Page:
The Nigeria LNG Limited (NLNG), has warned that any amendments to the NLNG Act would lead to double taxation considering that gas suppliers to NLNG already pay the Niger Delta Development Commission (NDDC) 3 per cent levy.
General Manager, Production, NLNG, Mr. Tayo Oginni, stated this while briefing international media correspondents and the Managing Director of the News Agency of Nigeria (NAN), Mr. Bayo Onanuga, during a plant facility visit to NLNG in Bonny, Rivers State.
He argued that the development was inimical to the progress of the oil and gas industry, especially when the country should be developing its vast gas resources and attracting Foreign Direct Investments (FDIs) into the country.
Oginni said that after nearly 30 years of false and half attempts to start the LNG project in Nigeria, it was the enactment of the NLNG Act that made it possible for NLNG to be established and subsequently for Final Investment Decisions (FIDs) to be taken for all six trains.
“And this earned the country the reputation of the fast growing LNG project in the world. He added that the milestone would be watered down by attempts to change the rules of the game built into the Act,’’ he said.
Recounting his experience with the NLNG project, he said the loss of hope experienced prior to the incorporation of NLNG is again manifesting itself in NLNG’s bid to expand its production facility with Trains 7 and 8 as a result of lack of investment in the upstream sector to guarantee gas supplies. He called on the Federal Government to preserve the sanctity of agreement in the NLNG Act and pass the Petroleum Industry Bill (PIB) to spur exponential growth in the oil and gas industry in the country.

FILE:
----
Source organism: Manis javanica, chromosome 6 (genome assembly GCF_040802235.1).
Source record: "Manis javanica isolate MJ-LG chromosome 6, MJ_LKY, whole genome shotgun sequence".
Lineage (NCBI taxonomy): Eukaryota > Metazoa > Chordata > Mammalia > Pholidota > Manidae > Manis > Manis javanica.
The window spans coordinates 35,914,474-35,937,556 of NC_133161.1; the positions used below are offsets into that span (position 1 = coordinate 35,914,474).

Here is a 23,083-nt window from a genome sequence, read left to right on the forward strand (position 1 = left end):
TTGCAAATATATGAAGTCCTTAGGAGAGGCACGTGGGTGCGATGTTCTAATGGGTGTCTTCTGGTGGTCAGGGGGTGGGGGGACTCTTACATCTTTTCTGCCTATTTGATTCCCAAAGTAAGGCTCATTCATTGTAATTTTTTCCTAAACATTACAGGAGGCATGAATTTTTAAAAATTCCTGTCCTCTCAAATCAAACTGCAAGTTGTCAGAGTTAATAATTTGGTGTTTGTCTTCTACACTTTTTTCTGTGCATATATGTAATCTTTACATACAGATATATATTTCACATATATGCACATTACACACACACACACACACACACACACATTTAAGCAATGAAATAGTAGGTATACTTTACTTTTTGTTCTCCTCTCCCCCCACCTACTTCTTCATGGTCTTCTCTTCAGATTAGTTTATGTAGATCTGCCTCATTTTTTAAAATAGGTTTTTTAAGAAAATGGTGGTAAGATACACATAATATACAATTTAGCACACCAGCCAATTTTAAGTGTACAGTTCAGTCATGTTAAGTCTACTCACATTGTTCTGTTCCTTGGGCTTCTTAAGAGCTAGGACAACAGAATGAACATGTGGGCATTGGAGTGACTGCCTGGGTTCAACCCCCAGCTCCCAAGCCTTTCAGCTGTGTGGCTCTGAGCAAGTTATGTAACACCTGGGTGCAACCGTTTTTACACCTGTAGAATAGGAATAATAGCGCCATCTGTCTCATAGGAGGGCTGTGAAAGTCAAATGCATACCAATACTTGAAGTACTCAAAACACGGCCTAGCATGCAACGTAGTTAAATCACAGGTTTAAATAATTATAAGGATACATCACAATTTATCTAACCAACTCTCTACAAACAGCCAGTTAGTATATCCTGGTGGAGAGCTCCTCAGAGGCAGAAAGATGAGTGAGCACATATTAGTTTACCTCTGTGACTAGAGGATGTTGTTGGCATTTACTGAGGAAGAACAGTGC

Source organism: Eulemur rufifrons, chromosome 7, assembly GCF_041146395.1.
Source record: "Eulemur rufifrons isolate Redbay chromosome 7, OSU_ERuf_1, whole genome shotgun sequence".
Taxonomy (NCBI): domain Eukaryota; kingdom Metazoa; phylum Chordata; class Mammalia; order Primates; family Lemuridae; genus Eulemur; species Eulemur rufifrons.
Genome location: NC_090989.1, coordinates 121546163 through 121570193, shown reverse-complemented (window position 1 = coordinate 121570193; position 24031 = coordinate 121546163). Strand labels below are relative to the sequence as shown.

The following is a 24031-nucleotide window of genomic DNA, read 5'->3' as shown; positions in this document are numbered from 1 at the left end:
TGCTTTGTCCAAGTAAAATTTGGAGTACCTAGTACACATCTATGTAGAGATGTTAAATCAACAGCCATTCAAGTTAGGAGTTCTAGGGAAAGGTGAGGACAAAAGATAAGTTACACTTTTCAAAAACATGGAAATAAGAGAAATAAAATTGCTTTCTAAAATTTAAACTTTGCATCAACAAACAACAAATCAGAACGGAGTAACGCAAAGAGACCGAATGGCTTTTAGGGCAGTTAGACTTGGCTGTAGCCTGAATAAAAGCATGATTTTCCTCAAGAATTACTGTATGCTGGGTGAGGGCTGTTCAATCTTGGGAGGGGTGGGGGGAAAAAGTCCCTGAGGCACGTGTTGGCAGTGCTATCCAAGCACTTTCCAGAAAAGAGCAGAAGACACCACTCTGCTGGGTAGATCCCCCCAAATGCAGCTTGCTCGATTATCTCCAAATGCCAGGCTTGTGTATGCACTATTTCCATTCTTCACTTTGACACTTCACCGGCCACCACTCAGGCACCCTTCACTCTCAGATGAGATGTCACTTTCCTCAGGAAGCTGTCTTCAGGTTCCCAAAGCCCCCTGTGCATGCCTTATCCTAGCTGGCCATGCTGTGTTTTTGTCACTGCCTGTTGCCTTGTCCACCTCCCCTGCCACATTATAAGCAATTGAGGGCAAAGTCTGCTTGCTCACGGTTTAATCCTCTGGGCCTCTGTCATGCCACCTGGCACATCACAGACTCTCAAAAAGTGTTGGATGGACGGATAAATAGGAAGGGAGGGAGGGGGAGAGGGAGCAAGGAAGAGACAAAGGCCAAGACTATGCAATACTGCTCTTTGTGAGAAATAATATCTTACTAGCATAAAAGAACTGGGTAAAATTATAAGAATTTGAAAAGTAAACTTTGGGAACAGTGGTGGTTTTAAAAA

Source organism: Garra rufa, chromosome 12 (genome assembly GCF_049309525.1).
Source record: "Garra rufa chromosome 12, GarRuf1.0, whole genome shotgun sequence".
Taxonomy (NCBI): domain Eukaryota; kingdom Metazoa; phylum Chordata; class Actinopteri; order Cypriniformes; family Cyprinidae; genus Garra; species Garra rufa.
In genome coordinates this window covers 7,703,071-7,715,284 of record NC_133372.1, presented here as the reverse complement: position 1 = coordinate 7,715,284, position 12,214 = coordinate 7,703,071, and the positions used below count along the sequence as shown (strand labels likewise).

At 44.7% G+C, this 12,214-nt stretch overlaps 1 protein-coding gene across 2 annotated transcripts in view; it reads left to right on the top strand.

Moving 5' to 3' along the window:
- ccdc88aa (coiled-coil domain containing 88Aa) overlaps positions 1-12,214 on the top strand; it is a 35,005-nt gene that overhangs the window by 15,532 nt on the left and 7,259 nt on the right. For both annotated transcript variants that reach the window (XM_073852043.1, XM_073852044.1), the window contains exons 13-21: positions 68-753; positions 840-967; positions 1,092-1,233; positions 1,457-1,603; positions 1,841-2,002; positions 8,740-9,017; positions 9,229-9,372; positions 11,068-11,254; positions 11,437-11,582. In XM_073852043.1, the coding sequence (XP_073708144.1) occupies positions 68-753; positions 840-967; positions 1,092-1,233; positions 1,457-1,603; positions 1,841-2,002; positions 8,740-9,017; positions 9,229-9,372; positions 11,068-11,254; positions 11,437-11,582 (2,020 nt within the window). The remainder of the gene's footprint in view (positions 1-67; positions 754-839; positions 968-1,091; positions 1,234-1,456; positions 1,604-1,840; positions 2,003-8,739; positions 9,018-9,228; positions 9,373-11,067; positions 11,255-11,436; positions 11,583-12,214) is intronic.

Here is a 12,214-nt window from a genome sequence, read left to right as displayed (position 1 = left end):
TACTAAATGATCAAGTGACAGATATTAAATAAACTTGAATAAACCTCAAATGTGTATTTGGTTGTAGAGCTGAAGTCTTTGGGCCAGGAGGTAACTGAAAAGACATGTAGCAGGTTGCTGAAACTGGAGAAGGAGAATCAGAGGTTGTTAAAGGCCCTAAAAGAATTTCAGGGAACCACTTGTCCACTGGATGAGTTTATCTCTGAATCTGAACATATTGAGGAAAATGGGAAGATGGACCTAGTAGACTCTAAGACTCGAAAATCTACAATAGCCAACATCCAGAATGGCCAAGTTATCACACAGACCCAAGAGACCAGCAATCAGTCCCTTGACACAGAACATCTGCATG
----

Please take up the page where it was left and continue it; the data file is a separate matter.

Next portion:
“The NLNG Fiscal Incentives, Guarantees and Assurances Act (NLNG Act) allowed investments to flow into the country. It provided investors the confidence that any agreement entered into would be respected and preserved. To amend the Act will not help Nigeria, NLNG and its hopes for expansion. It will erode investors’ confidence that the Act provided in the first place,” he added.
He pointed out that the imminent requirement of over $1 billion investment every year in the upstream for the next few years in order to guarantee steady gas supply just to ensure that NLNG’s Trains 1 – 6 can be kept full over the contracted life of the plant will be impossible with the amendment.
“It will also mean an immediate loss of foreign investment of $25 billion in respect of Trains 7 and 8 investment ($15 billion by the upstream and $10 billion for construction). This will also cost the Niger Delta region and the country about 18,000 jobs required for the construction activities of the new trains,” he said.topics from